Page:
Many years ago, John Costello survived a horrific attack by the serial killer known as the “Hammer of God”. Fast forward to present day New York, and John is working as a researcher for a newspaper. Ray Irving is a New York cop, a bit of a loner, who has suffered the loss of a loved one. He is called out to a murder scene. This sets the stage for a tale of two men, not dissimilar, more in common than not, and their hunt for a killer some think don’t exist. Mr Ellory’s novels are a joy to read – the depth of character and the emotive scene setting never fail to immerse you in the scenario’s he creates and it is no different here. Obviously well researched, references to “real life” serial killers are embedded in the story and give it an authenticity all of its own. Some reviewers seem perturbed by the ultimate resolution – the “reveal” if you like. It depends – if you are looking for the “shock” factor the “Oh I NEVER thought that was it” type ending then to be fair, yes you may be disappointed. Or not. Whilst there are plenty of twists and puzzles along the way, for me, it ultimately mattered not who the killer was, or even his/her motivation – this book was a definite character piece. It was about John Costello and how he has created a persona for himself to cope with the trauma he suffered. It was about Ray Irving and what drives him to chase the darker side of humanity. It also speaks to serial killing and the very real investigative problems this type of crime can bring. It will make you pause for thought. I loved it.



I’m not sure I can find the words to do this justice but I’ll have a good go. “The Killer” is the third part in the “Three Days in Chicagoland” trilogy of shorts, “The Sister” and “The Cop” making up the first two parts of the whole – I’m not going to review all three, for me they are as one. Told from various points of view, the sister of the victim, the cop who investigates, and the killer, this tells the story of the murder of a young woman in 1950’s America. Atmospheric and emotive, this authors ability to totally absorb you into the place and time of a story is on superb form here, I felt the story just as much as I read it. Yes there is a mystery element to the tale which will please and enthrall all lovers of the crime/mystery genre, but it is so much more than that – a study in the effects of trauma on both victims, relatives and those tasked with finding the truth, the emotions on display here are tangible and heart wrenching. Add to that an unexpected and almost perfect ending, and this is one of those stories that will stay with you when you are done. Don’t let this one pass you by.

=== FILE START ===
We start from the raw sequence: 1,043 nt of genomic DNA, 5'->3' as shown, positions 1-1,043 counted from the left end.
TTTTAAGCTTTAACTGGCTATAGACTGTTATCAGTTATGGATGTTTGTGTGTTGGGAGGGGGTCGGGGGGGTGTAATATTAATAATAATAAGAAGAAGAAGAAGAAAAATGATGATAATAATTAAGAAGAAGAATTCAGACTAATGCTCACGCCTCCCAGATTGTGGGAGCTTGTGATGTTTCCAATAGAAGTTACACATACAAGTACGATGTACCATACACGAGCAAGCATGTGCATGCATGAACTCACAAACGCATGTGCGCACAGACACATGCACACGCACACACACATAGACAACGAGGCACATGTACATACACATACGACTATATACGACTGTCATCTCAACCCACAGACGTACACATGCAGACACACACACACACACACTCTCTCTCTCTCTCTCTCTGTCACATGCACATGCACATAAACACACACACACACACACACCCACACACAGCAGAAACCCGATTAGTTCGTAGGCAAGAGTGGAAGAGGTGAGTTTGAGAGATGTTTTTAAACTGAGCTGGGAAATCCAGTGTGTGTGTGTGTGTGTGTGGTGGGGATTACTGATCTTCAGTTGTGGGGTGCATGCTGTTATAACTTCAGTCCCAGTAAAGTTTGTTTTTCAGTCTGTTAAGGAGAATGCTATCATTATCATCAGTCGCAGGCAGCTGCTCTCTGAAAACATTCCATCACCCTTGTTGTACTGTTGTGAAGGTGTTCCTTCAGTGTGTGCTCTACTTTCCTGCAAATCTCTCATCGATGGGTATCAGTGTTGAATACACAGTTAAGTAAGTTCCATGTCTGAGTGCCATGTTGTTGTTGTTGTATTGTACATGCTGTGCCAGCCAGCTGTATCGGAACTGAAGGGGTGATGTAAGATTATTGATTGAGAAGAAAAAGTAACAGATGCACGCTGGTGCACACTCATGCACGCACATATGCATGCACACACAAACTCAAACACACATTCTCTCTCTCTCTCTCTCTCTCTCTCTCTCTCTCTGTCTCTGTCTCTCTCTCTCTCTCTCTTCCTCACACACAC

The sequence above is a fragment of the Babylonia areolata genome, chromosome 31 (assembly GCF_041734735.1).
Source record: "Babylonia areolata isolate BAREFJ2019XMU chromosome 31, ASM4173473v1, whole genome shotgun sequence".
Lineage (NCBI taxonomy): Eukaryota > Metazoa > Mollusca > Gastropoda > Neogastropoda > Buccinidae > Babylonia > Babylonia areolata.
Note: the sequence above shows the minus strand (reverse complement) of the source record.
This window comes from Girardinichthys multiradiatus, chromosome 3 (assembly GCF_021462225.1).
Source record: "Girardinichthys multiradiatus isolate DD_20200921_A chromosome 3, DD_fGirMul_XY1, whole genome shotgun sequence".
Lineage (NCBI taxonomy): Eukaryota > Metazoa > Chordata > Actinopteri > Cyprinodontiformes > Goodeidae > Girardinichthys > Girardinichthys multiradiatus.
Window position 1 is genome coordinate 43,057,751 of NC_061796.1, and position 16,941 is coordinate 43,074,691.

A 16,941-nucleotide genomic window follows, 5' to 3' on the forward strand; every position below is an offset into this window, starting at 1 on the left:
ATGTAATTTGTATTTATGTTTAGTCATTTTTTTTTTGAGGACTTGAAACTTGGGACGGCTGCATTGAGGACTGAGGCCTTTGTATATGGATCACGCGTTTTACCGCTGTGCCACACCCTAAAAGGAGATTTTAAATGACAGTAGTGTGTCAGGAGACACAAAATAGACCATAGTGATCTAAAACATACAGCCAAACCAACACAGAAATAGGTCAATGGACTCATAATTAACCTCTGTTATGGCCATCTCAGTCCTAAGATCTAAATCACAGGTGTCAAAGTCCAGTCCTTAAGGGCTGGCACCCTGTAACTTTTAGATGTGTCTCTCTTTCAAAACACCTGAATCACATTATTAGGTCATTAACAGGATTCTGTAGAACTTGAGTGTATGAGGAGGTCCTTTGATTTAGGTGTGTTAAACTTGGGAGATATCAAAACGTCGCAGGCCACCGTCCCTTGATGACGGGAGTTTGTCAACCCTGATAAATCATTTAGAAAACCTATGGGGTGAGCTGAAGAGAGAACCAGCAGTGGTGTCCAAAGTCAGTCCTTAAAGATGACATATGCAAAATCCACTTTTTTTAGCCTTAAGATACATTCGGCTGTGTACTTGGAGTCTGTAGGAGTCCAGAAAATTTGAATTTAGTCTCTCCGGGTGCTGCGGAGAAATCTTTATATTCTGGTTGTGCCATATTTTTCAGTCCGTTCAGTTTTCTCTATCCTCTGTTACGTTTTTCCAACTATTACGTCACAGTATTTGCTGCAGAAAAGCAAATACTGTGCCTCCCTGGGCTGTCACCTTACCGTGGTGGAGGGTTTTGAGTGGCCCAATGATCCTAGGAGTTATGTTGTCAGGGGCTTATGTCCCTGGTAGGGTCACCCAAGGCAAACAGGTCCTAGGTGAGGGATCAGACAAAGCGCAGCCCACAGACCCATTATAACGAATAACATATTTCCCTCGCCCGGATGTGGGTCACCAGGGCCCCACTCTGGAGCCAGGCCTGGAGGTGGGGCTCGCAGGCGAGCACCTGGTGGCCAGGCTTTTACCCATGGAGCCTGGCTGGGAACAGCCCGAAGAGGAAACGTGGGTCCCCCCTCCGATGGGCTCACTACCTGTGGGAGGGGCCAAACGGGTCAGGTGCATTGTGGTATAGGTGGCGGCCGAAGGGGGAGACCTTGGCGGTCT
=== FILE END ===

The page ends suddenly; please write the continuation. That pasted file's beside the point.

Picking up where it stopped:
If you have not read RJ Ellory before, then reading the “blurb” for this book, you might be expecting a fairly standard “serial killer thriller”. If you are a “constant reader” then you will know that, despite the title, there is probably going to be nothing simple about it. Several women have been murdered in Washington – beaten then strangled to death, a smell of lavender lingers and they all have a ribbon and tag on their bodies. Initially being dealt with by several investigators, the next victim of “The Ribbon Killer”, Catherine Sheridan brings Robert Miller onto the scene…in fairly short order, he is in charge of the overall investigation into all the deaths. Nothing is quite as it seems – and there I will stop discussing the plot because, trust me, you want to be discovering the truth right there along with Miller. As is usual for Mr Ellory’s books, several characters resonated with me. Millar is interesting to say the least, and his interactions with another terrific character, John Robey, make for scintillating reading. I am never disappointed by this author – ever since I picked up “Candlemoth” which remains, and probably always will remain, my favourite book of his, I have come to each new read with a great sense of anticipation and he always delivers. I loved this book – at its heart it is about the lengths that any of us might go to achieve something we believe in, and how the world may judge us when we do so. Simply brilliant.